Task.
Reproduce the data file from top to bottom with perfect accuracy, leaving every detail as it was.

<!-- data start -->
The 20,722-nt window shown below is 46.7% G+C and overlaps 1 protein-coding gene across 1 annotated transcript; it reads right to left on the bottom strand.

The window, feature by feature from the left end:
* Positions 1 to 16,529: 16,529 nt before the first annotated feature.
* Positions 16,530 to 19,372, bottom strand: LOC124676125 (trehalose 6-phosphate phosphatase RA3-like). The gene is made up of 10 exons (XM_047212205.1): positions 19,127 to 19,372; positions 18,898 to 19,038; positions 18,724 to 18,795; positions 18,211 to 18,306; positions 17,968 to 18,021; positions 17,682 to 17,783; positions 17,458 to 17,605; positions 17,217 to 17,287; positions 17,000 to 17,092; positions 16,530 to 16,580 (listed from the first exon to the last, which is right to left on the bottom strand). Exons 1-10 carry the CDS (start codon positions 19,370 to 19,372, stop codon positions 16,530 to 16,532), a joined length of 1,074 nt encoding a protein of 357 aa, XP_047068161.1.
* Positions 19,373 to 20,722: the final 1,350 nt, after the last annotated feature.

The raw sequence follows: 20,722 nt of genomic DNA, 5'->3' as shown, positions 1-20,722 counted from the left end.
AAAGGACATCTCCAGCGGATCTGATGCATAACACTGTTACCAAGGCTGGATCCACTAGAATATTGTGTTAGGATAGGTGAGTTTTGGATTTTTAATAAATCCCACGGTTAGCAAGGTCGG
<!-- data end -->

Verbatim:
The 20,722-nt window shown below is 46.7% G+C and overlaps 1 protein-coding gene across 1 annotated transcript; it reads right to left on the bottom strand.

The window, feature by feature from the left end:
* Positions 1 to 16,529: 16,529 nt before the first annotated feature.
* Positions 16,530 to 19,372, bottom strand: LOC124676125 (trehalose 6-phosphate phosphatase RA3-like). The gene is made up of 10 exons (XM_047212205.1): positions 19,127 to 19,372; positions 18,898 to 19,038; positions 18,724 to 18,795; positions 18,211 to 18,306; positions 17,968 to 18,021; positions 17,682 to 17,783; positions 17,458 to 17,605; positions 17,217 to 17,287; positions 17,000 to 17,092; positions 16,530 to 16,580 (listed from the first exon to the last, which is right to left on the bottom strand). Exons 1-10 carry the CDS (start codon positions 19,370 to 19,372, stop codon positions 16,530 to 16,532), a joined length of 1,074 nt encoding a protein of 357 aa, XP_047068161.1.
* Positions 19,373 to 20,722: the final 1,350 nt, after the last annotated feature.

The raw sequence follows: 20,722 nt of genomic DNA, 5'->3' as shown, positions 1-20,722 counted from the left end.
AAAGGACATCTCCAGCGGATCTGATGCATAACACTGTTACCAAGGCTGGATCCACTAGAATATTGTGTTAGGATAGGTGAGTTTTGGATTTTTAATAAATCCCACGGTTAGCAAGGTCGG